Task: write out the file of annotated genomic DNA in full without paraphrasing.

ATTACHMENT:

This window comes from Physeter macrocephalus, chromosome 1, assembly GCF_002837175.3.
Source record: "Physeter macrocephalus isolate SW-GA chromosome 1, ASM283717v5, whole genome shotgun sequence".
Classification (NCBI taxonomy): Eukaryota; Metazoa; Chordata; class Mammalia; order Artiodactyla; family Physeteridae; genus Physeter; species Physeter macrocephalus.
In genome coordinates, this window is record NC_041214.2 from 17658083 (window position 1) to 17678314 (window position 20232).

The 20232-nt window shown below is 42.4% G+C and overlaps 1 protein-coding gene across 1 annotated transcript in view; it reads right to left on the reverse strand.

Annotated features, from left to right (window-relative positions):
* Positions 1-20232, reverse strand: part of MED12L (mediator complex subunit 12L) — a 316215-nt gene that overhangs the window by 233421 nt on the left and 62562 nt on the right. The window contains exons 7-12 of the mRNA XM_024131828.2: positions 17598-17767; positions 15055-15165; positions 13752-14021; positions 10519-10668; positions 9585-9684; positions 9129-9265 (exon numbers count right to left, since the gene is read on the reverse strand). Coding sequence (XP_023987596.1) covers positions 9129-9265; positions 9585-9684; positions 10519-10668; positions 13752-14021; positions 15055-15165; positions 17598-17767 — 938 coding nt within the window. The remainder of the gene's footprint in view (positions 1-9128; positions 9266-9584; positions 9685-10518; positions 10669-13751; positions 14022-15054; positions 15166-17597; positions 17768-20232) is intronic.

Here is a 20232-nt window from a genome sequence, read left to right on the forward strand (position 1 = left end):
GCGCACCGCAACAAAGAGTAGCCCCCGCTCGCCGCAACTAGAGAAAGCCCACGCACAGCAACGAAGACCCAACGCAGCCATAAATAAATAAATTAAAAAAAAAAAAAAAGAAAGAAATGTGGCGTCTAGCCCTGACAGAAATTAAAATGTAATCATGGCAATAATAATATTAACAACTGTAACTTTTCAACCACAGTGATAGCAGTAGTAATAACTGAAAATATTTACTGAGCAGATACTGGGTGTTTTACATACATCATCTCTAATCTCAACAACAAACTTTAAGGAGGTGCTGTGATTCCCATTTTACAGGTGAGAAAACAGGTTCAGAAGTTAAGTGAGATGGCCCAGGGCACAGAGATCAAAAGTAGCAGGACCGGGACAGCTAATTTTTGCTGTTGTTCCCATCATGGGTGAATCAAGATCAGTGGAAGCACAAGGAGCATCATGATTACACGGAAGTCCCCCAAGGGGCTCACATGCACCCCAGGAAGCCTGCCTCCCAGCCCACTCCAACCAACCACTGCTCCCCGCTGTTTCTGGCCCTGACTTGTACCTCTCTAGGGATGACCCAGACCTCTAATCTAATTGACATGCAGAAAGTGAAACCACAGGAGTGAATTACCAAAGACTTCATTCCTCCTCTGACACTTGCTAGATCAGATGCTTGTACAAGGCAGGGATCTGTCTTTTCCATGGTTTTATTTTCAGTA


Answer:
This window comes from Physeter macrocephalus, chromosome 1, assembly GCF_002837175.3.
Source record: "Physeter macrocephalus isolate SW-GA chromosome 1, ASM283717v5, whole genome shotgun sequence".
Classification (NCBI taxonomy): Eukaryota; Metazoa; Chordata; class Mammalia; order Artiodactyla; family Physeteridae; genus Physeter; species Physeter macrocephalus.
In genome coordinates, this window is record NC_041214.2 from 17658083 (window position 1) to 17678314 (window position 20232).

The 20232-nt window shown below is 42.4% G+C and overlaps 1 protein-coding gene across 1 annotated transcript in view; it reads right to left on the reverse strand.

Annotated features, from left to right (window-relative positions):
* Positions 1-20232, reverse strand: part of MED12L (mediator complex subunit 12L) — a 316215-nt gene that overhangs the window by 233421 nt on the left and 62562 nt on the right. The window contains exons 7-12 of the mRNA XM_024131828.2: positions 17598-17767; positions 15055-15165; positions 13752-14021; positions 10519-10668; positions 9585-9684; positions 9129-9265 (exon numbers count right to left, since the gene is read on the reverse strand). Coding sequence (XP_023987596.1) covers positions 9129-9265; positions 9585-9684; positions 10519-10668; positions 13752-14021; positions 15055-15165; positions 17598-17767 — 938 coding nt within the window. The remainder of the gene's footprint in view (positions 1-9128; positions 9266-9584; positions 9685-10518; positions 10669-13751; positions 14022-15054; positions 15166-17597; positions 17768-20232) is intronic.

Here is a 20232-nt window from a genome sequence, read left to right on the forward strand (position 1 = left end):
GCGCACCGCAACAAAGAGTAGCCCCCGCTCGCCGCAACTAGAGAAAGCCCACGCACAGCAACGAAGACCCAACGCAGCCATAAATAAATAAATTAAAAAAAAAAAAAAAGAAAGAAATGTGGCGTCTAGCCCTGACAGAAATTAAAATGTAATCATGGCAATAATAATATTAACAACTGTAACTTTTCAACCACAGTGATAGCAGTAGTAATAACTGAAAATATTTACTGAGCAGATACTGGGTGTTTTACATACATCATCTCTAATCTCAACAACAAACTTTAAGGAGGTGCTGTGATTCCCATTTTACAGGTGAGAAAACAGGTTCAGAAGTTAAGTGAGATGGCCCAGGGCACAGAGATCAAAAGTAGCAGGACCGGGACAGCTAATTTTTGCTGTTGTTCCCATCATGGGTGAATCAAGATCAGTGGAAGCACAAGGAGCATCATGATTACACGGAAGTCCCCCAAGGGGCTCACATGCACCCCAGGAAGCCTGCCTCCCAGCCCACTCCAACCAACCACTGCTCCCCGCTGTTTCTGGCCCTGACTTGTACCTCTCTAGGGATGACCCAGACCTCTAATCTAATTGACATGCAGAAAGTGAAACCACAGGAGTGAATTACCAAAGACTTCATTCCTCCTCTGACACTTGCTAGATCAGATGCTTGTACAAGGCAGGGATCTGTCTTTTCCATGGTTTTATTTTCAGTA